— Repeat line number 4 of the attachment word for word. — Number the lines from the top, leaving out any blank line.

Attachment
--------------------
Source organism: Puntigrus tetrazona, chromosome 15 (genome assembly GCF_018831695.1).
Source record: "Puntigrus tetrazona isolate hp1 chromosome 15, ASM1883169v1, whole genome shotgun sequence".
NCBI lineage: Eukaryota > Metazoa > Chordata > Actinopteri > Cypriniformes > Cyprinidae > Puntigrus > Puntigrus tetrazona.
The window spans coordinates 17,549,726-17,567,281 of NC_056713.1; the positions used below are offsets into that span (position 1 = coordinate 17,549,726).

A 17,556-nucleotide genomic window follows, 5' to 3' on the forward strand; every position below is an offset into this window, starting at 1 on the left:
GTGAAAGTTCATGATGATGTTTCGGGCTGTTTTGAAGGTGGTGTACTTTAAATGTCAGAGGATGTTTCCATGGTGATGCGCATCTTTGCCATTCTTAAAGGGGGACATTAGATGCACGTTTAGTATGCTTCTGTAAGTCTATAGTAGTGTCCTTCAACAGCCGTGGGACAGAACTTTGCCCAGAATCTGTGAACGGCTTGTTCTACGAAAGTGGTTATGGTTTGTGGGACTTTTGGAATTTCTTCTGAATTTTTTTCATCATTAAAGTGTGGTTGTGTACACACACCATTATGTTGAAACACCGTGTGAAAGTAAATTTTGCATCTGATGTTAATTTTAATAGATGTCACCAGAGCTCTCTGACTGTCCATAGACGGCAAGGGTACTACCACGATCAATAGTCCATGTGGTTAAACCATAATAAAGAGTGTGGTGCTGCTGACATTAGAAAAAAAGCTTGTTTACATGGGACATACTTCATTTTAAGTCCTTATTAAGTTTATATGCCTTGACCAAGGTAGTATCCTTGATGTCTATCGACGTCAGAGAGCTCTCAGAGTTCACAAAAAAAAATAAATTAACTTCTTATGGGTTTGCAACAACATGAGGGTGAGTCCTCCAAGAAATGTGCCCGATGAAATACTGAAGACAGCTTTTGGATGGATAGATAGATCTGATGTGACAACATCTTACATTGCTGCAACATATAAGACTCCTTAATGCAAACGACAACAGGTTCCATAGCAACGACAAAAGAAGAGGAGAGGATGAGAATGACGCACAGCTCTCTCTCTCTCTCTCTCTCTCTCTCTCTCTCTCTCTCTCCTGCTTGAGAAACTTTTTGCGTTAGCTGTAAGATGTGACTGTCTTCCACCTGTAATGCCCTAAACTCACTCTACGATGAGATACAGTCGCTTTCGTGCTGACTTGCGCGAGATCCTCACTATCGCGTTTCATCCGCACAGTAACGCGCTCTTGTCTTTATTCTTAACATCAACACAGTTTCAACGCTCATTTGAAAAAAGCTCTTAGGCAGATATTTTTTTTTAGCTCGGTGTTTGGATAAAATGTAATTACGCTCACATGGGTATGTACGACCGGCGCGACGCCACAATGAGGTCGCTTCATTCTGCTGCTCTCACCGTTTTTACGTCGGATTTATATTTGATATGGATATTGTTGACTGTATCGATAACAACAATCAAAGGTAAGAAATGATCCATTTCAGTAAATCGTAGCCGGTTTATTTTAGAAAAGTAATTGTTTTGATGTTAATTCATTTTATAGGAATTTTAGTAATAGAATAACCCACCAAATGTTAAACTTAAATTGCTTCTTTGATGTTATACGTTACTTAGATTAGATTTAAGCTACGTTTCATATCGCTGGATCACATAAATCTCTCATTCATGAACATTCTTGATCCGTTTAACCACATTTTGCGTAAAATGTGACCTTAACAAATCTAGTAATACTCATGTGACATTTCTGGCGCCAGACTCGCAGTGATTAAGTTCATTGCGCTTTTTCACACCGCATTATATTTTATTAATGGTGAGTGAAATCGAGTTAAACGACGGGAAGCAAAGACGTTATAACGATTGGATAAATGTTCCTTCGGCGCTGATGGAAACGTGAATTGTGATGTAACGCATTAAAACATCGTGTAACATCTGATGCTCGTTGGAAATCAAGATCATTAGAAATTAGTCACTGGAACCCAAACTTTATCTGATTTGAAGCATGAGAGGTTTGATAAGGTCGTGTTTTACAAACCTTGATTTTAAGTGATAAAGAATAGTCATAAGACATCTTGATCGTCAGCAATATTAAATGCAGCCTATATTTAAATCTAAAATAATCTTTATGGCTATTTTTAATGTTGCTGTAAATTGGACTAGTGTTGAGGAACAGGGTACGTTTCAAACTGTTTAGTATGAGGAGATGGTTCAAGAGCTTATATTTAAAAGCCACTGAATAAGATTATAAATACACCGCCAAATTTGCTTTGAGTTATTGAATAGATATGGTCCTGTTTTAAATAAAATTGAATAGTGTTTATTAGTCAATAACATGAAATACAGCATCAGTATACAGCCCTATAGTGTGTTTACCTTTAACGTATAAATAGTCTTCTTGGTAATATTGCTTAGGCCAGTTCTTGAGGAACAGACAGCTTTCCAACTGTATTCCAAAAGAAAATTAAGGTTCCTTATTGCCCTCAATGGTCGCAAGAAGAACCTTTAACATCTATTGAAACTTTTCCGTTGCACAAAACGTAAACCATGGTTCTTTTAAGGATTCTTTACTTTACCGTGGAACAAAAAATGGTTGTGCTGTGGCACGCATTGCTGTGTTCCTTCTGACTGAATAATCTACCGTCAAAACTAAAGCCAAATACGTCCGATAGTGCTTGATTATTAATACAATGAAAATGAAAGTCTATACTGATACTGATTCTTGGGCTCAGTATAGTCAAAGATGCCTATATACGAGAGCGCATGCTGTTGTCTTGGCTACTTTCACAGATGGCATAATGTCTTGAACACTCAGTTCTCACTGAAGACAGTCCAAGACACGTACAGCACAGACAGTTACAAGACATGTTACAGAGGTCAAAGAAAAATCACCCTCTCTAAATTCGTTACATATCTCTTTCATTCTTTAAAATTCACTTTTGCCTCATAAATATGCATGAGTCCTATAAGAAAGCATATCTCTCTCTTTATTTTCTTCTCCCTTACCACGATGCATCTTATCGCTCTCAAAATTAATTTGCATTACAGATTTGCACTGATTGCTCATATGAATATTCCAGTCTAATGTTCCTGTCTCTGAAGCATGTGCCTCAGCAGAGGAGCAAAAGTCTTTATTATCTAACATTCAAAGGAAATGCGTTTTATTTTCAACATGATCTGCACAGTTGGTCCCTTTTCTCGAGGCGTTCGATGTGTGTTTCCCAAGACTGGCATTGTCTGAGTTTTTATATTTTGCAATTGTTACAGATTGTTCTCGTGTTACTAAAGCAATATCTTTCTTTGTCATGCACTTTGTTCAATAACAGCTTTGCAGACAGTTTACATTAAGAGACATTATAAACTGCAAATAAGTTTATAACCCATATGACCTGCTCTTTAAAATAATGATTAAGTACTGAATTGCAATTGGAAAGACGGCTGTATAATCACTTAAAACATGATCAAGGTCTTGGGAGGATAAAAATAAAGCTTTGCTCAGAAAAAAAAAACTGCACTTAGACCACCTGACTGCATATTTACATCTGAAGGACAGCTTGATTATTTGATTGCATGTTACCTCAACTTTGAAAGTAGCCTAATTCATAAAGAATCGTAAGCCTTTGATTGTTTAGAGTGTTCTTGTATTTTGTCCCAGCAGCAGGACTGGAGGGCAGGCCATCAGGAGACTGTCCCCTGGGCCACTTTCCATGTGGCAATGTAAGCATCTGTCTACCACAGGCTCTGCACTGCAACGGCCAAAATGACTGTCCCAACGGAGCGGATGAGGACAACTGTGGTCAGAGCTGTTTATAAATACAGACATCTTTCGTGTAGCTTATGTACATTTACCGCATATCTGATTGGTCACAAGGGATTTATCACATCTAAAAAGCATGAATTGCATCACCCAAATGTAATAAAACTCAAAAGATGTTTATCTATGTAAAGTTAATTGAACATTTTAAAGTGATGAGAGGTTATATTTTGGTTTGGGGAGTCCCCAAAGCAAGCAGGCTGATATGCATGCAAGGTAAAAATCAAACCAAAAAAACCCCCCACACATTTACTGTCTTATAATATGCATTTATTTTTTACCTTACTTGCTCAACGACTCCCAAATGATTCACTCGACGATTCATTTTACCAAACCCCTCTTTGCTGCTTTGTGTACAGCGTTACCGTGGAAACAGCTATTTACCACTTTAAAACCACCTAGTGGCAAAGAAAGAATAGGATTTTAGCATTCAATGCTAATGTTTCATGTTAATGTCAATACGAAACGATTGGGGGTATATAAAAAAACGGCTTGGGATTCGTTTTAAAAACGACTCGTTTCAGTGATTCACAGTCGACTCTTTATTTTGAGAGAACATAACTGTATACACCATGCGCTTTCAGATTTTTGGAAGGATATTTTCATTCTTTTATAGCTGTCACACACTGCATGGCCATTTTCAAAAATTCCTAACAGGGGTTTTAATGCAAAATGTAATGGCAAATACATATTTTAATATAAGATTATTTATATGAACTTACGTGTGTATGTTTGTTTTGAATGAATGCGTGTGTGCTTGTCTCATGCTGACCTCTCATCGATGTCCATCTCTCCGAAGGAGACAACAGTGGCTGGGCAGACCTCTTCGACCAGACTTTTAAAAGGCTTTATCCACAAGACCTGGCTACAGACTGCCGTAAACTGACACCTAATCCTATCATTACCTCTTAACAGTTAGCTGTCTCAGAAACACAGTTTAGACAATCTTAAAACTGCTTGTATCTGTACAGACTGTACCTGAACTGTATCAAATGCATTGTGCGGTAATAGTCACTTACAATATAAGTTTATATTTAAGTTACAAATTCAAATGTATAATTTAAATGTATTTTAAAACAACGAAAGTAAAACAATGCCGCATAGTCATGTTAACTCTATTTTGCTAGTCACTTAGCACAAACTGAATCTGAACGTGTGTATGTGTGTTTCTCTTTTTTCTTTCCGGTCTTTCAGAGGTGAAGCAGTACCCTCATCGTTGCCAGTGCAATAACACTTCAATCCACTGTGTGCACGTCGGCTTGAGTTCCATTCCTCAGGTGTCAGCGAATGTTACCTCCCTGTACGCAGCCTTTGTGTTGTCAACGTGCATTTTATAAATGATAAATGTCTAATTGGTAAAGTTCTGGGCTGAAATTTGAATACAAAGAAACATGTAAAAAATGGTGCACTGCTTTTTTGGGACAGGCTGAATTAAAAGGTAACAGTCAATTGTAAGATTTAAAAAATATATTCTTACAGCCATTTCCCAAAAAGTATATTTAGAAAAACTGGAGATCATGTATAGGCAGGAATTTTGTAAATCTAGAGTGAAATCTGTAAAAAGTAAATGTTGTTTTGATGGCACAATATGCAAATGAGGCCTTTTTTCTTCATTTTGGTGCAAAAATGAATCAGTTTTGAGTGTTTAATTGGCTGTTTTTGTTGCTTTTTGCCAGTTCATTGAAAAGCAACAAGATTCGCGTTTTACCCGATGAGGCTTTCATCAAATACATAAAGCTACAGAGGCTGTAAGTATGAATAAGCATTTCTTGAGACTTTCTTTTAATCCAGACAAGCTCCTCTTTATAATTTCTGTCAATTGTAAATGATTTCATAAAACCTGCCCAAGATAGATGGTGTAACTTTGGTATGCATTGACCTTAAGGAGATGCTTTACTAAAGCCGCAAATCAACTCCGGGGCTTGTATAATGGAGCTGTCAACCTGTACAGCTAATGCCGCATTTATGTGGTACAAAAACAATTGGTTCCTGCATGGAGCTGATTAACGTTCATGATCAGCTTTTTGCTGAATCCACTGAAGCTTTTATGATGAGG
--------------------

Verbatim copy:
The window spans coordinates 17,549,726-17,567,281 of NC_056713.1; the positions used below are offsets into that span (position 1 = coordinate 17,549,726).